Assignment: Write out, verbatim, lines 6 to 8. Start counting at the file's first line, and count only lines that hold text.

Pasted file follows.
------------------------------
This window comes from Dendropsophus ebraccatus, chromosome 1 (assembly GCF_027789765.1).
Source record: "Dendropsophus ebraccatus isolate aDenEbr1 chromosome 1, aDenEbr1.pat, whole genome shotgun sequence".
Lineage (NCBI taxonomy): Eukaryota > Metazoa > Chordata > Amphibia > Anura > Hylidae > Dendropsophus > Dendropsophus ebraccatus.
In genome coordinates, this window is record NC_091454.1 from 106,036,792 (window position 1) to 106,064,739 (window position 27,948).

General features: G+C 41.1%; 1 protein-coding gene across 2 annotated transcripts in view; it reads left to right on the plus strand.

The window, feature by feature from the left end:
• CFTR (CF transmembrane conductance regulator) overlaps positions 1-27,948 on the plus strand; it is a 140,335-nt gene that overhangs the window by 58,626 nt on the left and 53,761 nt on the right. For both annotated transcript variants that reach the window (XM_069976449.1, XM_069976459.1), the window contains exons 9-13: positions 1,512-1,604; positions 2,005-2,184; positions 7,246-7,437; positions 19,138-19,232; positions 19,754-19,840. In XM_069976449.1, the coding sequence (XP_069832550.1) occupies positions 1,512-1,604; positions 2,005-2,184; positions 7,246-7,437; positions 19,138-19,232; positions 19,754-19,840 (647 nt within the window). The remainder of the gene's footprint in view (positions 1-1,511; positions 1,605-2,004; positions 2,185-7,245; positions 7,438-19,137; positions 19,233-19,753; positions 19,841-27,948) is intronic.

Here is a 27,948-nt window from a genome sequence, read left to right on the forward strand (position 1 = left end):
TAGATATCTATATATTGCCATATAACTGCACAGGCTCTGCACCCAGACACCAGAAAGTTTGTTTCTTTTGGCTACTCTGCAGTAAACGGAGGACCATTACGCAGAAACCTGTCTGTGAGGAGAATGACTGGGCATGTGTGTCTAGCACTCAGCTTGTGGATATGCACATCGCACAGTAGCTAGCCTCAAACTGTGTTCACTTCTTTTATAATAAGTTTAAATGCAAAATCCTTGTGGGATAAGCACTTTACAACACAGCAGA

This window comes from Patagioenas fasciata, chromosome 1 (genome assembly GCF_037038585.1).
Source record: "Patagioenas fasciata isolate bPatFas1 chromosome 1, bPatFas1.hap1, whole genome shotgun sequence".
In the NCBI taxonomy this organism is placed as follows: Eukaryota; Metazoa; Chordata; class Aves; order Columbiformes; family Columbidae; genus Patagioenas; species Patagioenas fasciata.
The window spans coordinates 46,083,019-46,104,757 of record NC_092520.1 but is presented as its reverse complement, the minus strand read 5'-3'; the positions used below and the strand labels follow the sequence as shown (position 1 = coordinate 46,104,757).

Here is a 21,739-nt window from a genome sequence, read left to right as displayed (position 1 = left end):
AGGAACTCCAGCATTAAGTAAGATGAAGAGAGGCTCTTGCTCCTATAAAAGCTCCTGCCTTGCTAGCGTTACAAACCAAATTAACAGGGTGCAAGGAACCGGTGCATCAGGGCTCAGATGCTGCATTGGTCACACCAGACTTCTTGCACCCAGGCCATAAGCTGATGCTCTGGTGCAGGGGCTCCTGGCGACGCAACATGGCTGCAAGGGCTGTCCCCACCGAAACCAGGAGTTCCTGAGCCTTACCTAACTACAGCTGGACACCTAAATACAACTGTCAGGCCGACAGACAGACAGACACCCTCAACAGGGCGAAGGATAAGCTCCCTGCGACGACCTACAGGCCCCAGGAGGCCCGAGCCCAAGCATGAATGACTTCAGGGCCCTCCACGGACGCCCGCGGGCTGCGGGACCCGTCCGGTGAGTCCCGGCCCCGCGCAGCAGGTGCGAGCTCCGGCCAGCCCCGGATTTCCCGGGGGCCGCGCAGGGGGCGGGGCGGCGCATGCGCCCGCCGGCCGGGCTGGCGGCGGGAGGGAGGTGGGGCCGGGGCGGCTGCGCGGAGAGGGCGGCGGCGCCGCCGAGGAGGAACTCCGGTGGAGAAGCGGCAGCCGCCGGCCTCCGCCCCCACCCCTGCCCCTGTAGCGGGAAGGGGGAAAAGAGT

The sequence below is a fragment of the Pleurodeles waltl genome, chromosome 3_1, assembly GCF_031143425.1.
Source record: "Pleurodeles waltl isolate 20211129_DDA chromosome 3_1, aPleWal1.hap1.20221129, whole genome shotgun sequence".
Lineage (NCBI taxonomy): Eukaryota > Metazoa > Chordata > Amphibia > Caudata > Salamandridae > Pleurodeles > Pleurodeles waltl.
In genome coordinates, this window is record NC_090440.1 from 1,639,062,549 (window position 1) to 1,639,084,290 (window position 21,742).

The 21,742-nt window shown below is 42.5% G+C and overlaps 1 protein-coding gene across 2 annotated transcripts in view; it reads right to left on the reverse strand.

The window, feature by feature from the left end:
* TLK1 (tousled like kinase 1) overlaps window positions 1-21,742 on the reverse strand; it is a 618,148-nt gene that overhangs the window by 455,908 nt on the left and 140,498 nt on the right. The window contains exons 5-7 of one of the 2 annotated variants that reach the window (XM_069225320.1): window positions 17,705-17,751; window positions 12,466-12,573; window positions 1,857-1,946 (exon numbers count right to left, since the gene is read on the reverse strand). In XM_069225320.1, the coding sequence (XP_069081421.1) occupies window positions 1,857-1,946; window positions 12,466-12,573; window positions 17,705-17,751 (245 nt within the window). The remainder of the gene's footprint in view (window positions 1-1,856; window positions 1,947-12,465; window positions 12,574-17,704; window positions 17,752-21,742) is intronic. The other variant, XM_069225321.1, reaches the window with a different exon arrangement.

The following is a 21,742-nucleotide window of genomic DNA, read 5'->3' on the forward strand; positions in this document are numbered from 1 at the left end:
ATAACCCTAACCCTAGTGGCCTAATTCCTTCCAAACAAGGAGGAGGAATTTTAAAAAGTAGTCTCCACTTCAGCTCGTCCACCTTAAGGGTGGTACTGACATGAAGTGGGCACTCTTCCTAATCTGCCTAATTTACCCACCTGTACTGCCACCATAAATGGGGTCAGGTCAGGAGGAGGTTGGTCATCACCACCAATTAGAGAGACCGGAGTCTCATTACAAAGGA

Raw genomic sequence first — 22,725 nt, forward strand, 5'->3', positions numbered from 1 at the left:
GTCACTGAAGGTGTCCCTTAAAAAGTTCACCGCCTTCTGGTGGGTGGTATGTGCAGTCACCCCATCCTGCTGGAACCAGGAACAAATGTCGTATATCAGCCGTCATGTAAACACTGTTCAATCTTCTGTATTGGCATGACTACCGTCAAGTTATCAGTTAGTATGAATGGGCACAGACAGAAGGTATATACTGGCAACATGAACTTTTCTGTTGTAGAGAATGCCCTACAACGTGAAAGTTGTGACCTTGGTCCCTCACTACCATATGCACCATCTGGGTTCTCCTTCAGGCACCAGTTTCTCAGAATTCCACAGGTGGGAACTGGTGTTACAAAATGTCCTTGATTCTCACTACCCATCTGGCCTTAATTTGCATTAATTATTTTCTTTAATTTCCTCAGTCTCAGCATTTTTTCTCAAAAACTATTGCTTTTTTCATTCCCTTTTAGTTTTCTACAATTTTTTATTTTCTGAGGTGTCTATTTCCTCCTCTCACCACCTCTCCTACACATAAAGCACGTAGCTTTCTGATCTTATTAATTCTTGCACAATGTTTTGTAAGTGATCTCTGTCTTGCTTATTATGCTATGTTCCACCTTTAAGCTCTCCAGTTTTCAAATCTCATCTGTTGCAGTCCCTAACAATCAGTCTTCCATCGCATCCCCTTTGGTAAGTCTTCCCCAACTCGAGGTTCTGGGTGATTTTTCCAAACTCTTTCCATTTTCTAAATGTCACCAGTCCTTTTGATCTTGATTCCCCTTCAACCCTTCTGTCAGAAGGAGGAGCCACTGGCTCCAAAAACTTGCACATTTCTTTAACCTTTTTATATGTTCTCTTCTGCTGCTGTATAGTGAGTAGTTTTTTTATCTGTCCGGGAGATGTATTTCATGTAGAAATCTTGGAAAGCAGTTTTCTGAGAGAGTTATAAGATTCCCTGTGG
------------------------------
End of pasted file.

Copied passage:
The window, feature by feature from the left end:
• CFTR (CF transmembrane conductance regulator) overlaps positions 1-27,948 on the plus strand; it is a 140,335-nt gene that overhangs the window by 58,626 nt on the left and 53,761 nt on the right. For both annotated transcript variants that reach the window (XM_069976449.1, XM_069976459.1), the window contains exons 9-13: positions 1,512-1,604; positions 2,005-2,184; positions 7,246-7,437; positions 19,138-19,232; positions 19,754-19,840. In XM_069976449.1, the coding sequence (XP_069832550.1) occupies positions 1,512-1,604; positions 2,005-2,184; positions 7,246-7,437; positions 19,138-19,232; positions 19,754-19,840 (647 nt within the window). The remainder of the gene's footprint in view (positions 1-1,511; positions 1,605-2,004; positions 2,185-7,245; positions 7,438-19,137; positions 19,233-19,753; positions 19,841-27,948) is intronic.

Here is a 27,948-nt window from a genome sequence, read left to right on the forward strand (position 1 = left end):